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Inclusivity in the Workplace

As part of a focus on mental health, the EIC examines behavioural issue in the workplace.

Diversity and inclusion 

Diversity and inclusion contribute to a supportive and thriving environment, whether in the workplace, or in day to day life. It is important to celebrate differences in those around us. Being inclusive ensures that everyone feels valued and has a sense of belonging. Treating others with respect and integrity promotes innovation, creativity, collaboration and leads to better outcomes, every single time.


Equality in the workplace means equal job opportunities and fairness for employees and job applicants. You must not treat people unfairly because of reasons protected by discrimination law (known as protected characteristics).

Unconscious bias

To understand unconscious bias, it is important to appreciate that it is a natural human behaviour. Humans are programmed to survive. As such, the brain continuously assesses the world around us – processing visual, behavioural and verbal signs and signals, using them to assess danger, risk and opportunity.

It can therefore be difficult to identify when we are using unconscious bias in a negative or discriminatory way, as these views are so innate. Reflecting upon what might have built up our preferences for certain people, situations and environments, helps us deconstruct them and allow room for change, difference and integration.

It is vital to do so in order to challenge accepted practices to put our fellow humans in danger of discrimination.

Instigating change

Once we have identified, challenged, and deconstructed our unconscious bias we are in a position to instigate change in our environment. Whether this be in the family home, friendship group or workplace. It is one thing to determine that change is needed but quite another to understand how to implement that change and what the changes should look like.

It is important to appreciate that change takes time and requires the input of all people involved who will be affected by this change. This means instigating a process of education and collective understanding that is likely to be frustrating at times.

Empathy, active listening and perseverance will be key to instigating change. Engaging in the emotional aspects of implementing change will enable a proper policy reflecting the needs of all people involved in the relevant situation to be written and enforced.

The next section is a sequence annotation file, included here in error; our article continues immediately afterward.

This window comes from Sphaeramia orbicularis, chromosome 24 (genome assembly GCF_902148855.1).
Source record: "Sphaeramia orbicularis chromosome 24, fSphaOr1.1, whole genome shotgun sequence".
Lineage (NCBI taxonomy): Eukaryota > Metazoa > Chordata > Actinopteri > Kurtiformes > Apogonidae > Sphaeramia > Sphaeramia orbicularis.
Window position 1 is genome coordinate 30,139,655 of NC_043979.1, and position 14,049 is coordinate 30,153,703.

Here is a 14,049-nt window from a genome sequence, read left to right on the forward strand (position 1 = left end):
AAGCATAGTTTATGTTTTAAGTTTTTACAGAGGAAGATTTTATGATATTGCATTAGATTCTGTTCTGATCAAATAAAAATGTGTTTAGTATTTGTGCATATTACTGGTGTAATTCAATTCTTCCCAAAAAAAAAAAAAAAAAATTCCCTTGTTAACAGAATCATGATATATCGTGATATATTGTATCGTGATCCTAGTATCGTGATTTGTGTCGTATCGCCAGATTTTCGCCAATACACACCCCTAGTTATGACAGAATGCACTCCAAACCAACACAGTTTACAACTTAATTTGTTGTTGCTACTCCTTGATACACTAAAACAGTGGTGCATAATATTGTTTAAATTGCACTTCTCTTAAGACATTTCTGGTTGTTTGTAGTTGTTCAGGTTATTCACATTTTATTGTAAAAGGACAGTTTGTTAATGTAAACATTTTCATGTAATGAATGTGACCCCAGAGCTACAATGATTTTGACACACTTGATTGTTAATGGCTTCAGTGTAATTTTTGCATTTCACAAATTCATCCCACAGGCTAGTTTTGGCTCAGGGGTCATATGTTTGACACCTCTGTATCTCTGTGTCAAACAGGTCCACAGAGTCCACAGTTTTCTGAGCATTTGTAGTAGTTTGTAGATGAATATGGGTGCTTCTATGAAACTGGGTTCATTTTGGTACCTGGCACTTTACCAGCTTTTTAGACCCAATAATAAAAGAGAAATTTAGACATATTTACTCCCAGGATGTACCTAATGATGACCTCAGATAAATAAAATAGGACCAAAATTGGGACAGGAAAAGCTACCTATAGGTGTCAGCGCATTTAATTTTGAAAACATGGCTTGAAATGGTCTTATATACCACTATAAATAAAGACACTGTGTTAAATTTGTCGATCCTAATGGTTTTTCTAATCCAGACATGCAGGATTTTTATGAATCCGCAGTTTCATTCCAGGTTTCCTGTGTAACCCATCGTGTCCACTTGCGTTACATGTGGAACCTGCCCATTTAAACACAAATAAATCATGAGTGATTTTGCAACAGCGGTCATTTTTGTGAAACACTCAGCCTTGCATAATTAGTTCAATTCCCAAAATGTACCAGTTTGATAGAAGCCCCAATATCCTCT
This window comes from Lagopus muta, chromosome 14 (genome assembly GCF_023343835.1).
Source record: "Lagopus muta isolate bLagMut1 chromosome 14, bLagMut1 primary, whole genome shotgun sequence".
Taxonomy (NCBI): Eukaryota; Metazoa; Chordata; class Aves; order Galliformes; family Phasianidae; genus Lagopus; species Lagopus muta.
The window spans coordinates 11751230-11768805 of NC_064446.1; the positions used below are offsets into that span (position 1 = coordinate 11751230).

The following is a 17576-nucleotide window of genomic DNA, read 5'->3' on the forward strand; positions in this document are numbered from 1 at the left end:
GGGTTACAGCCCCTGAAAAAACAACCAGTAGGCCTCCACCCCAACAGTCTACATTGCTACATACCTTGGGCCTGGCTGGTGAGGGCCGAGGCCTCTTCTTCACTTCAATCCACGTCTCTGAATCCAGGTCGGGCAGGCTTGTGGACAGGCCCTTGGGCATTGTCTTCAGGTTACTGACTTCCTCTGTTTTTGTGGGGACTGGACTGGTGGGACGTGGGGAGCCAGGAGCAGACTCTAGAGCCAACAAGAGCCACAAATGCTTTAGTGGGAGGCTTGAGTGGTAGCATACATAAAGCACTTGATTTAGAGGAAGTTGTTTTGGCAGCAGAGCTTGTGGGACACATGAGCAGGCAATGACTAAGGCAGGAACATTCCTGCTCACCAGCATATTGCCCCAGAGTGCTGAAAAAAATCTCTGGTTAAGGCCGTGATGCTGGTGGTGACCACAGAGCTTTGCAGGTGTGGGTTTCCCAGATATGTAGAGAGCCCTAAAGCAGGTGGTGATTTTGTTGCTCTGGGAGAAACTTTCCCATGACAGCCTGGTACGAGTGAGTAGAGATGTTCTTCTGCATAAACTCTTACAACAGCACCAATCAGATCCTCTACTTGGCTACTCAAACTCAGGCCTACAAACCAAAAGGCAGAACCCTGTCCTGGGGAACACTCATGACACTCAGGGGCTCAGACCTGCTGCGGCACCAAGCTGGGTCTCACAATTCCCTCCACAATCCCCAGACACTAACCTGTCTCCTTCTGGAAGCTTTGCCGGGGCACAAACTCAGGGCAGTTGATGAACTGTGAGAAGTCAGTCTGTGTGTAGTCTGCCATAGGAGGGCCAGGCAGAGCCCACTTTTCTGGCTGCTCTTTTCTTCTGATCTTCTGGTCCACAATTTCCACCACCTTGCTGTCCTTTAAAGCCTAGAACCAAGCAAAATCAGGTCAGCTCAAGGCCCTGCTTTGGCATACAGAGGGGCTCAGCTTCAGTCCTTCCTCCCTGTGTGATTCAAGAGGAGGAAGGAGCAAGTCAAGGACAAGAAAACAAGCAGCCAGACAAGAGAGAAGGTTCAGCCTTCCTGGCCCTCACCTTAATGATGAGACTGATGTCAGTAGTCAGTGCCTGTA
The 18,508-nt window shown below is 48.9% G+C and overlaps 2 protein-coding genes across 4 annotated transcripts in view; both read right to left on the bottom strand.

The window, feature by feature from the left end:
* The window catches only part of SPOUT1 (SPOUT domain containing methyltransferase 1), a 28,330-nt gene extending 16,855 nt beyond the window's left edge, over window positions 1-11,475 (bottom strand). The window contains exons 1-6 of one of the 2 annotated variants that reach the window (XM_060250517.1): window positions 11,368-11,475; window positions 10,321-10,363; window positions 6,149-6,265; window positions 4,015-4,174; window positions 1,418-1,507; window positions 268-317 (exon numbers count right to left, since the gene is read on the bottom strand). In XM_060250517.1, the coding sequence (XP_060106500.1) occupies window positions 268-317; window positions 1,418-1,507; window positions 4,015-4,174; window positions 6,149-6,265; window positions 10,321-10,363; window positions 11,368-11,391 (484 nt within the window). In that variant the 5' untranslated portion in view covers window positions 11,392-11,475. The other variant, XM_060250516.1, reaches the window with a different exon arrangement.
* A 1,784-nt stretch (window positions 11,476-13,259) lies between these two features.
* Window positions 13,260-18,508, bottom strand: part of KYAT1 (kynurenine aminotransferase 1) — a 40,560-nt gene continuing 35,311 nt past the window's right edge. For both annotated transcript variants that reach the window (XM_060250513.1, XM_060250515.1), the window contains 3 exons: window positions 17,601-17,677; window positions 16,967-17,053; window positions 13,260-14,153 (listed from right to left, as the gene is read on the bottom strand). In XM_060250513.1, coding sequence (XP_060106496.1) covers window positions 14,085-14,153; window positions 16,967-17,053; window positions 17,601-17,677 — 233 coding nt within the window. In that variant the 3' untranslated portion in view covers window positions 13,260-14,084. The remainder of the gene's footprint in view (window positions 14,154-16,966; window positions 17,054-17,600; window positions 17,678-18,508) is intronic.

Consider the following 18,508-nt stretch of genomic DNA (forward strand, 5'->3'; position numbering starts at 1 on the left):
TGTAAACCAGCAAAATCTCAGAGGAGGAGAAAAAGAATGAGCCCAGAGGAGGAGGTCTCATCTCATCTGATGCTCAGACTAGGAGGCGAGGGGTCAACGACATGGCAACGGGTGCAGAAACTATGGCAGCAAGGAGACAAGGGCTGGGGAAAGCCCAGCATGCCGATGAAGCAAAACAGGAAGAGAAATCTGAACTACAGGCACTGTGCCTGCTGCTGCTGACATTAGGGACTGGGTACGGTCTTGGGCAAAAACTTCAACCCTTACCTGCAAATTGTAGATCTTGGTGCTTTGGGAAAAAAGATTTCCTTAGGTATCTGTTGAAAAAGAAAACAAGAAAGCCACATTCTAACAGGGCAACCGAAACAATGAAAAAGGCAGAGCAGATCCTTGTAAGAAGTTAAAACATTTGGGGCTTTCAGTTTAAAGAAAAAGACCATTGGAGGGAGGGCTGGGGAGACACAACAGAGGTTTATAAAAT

Harrassment and bullying

Bullying and harassment are often confused. By law (Equality Act 2010), bullying behaviour can be harassment if it relates to any of the following protected characteristics:

  • Age
  • Disability
  • Gender reassignment
  • Marriage and civil partnership
  • Pregnancy and maternity
  • Race
  • Religion and belief
  • Sex
  • Sexual orientation

Neither bullying nor harassment should be accepted or tolerated in any group situation. Some people may not realise that the behaviour they are being subjected to is bullying, and likewise and bully or harasser may not understand that their behaviour is hurtful and wrong. Taking the time to implement an important policy that outlines these issues thoroughly and clearly empowers people to take note of the situation around them and take the first step towards escalating the issue.

Diversity is the range of people in your workforce. For example, this might mean people with different ages, religions, ethnicities, people with disabilities, and both men and women. It also means valuing those differences.

To avoid bullying, harassment or discrimination, you should make sure:

  • Your workforce and managers understand what is protected by discrimination law
  • What’s expected under discrimination law is actually happening in your workplace
  • You make changes if what’s expected is not happening, for example stepping up staff training
  • Your workforce and managers understand what the benefits can be of having a range of people with different backgrounds

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